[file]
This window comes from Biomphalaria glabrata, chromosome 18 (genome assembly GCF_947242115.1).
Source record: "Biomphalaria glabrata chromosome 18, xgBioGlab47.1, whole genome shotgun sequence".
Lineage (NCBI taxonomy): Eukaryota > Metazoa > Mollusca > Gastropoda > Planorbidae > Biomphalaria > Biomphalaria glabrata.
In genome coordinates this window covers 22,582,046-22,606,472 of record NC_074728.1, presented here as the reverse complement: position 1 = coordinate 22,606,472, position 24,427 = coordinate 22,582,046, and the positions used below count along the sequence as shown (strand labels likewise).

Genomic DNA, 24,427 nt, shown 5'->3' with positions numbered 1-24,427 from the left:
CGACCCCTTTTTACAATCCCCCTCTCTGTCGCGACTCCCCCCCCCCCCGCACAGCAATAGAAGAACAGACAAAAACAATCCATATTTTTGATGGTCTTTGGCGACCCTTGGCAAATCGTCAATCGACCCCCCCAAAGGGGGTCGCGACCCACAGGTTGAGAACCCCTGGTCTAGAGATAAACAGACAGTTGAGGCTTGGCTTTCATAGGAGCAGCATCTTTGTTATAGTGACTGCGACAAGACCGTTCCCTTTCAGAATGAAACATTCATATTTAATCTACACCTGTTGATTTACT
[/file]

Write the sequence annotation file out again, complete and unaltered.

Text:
This window comes from Biomphalaria glabrata, chromosome 18 (genome assembly GCF_947242115.1).
Source record: "Biomphalaria glabrata chromosome 18, xgBioGlab47.1, whole genome shotgun sequence".
Lineage (NCBI taxonomy): Eukaryota > Metazoa > Mollusca > Gastropoda > Planorbidae > Biomphalaria > Biomphalaria glabrata.
In genome coordinates this window covers 22,582,046-22,606,472 of record NC_074728.1, presented here as the reverse complement: position 1 = coordinate 22,606,472, position 24,427 = coordinate 22,582,046, and the positions used below count along the sequence as shown (strand labels likewise).

Genomic DNA, 24,427 nt, shown 5'->3' with positions numbered 1-24,427 from the left:
CGACCCCTTTTTACAATCCCCCTCTCTGTCGCGACTCCCCCCCCCCCCGCACAGCAATAGAAGAACAGACAAAAACAATCCATATTTTTGATGGTCTTTGGCGACCCTTGGCAAATCGTCAATCGACCCCCCCAAAGGGGGTCGCGACCCACAGGTTGAGAACCCCTGGTCTAGAGATAAACAGACAGTTGAGGCTTGGCTTTCATAGGAGCAGCATCTTTGTTATAGTGACTGCGACAAGACCGTTCCCTTTCAGAATGAAACATTCATATTTAATCTACACCTGTTGATTTACT